How Medicare Funding Worsens the Doctor Shortage

The Link Between Medicare and Residency Training

doctor shortage
Physicians are leaving medicine and a doctor shortage is on the way. Caiaimage/Paul Bradbury/ OJO+/ Getty Images

There is no doubt about it. A doctor shortage is on the way. The Association of American Medical Colleges estimates that we will be short 46,000 to 90,000 physicians by 2025. As many as 12,500 and 31,100 of these positions will be in primary care roles and 28,200 and 63,700 in non-primary care specialties. This shortage could impact care to aging baby boomers and patients of all ages if action is not taken.

How Money Doctors Are There?

There are 914,720 doctors practicing in the U.S. according to an October 2015 report by the Henry J. Kaiser Family Foundation. As it stands today, the average doctor is 52 years old. Approximately 1 in 4 actively licensed physicians (23.6 percent) is between 50 and 59 years and 1 in 5 (20.0 percent) are between 60 and 69 years old. Nearly 11 percent of doctors 70 years and older still practice. Altogether, the majority of doctors are at or approaching retirement age.

Unlike with pilots who risk lives every day in their jobs, there is no official age requirement for physicians to retire. The American Medical Association is developing competency criteria to guide senior physicians as they approach retirement. Still, the number of doctors leaving medicine is far exceeding the number coming into the profession.

How Many Doctors Are Training?

The number of medical schools has increased over the years but this does little to bolster the number of doctors in practice.

This is because medical school graduates are not qualified to practice medicine. These graduates first need to complete residency training in their area of specialty, whether in primary care or a sub-specialty. Residencies can last from three to seven years depending on the specialty.

In 2015, 41,344 medical school graduates competed for 30,212 accredited residency positions.

 This leaves more than 11,000 graduates untrained and unavailable to treat patients this year alone. More residency training positions are needed to start adding new doctors into the system.

Medicare's Role in the Doctor Shortage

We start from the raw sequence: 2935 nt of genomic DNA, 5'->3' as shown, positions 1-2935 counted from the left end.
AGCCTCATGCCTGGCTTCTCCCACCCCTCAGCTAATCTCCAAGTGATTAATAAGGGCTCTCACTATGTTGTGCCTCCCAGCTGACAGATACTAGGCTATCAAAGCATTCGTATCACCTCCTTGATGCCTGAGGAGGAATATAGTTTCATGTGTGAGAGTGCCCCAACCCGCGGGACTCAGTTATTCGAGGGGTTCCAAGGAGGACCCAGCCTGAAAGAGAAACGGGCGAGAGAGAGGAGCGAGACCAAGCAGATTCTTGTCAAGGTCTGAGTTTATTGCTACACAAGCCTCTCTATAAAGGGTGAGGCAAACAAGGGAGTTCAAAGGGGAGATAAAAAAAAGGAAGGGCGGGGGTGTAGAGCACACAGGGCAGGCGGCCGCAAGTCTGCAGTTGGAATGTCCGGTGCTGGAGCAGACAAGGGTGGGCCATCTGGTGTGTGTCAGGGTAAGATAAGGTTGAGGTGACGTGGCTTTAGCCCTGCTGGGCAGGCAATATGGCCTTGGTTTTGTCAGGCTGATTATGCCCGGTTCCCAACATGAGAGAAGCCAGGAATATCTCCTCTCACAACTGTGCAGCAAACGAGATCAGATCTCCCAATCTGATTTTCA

The Balanced Budget Act of 1997 capped Medicare’s funding to U.S. graduate medical education (GME), the largest source of funding for medical residency programs. States may contribute to GME positions as well but do so to a lesser degree. Money is needed for training costs, including resident salaries, liability insurance coverage and payment to teaching hospitals for supervision. Despite lobbying by the American Medical Association, Medicare has failed to increase funding to these programs.

Solutions to the Doctor Shortage

Missouri, Arkansas, and Kansas took a bold step by allowing medical graduates to practice right out of school without proceeding to residency training as long as they were supervised by a physician. The American Medical Association opposes these measures. The level of experience of these graduates is low without the extended training of a residency program. Patient safety needs to be considered.

More medical schools are helpful only if more residency positions are made available to the students who graduate.

Otherwise, these students are left in limbo with significant school debt and no job. The healthcare system needs to address the issue of medical training and open up bottle necks. Medicare, one of the biggest utilizers of health care in the United States, needs to contribute more if there are to be enough doctors to treat an aging baby boomer population.


Association of American Medical Colleges. Physician Supply and Demand Through 2025: Key Findings. Accessed January 1, 2016.

The American Medical Association. Competency and retirement: Evaluating the senior physician. Published June 23, 2015.

Henry J. Kaiser Family Foundation. Total Professionally Active Physicians. Updated October 2015.

The National Residency Matching Program. Press Release: 2015 Residency Match Largest On Record With More Than 41,000 Applicants Vying For Over 30,000 Residency Positions In 4,756 Programs. Accessed January 2016.

Young, A; Chaudhry, HJ; Pei, X et al. A Census of Actively Licensed Physicians in the United States, 2014. Journal of Medical Regulation. 101(2): 8-23.

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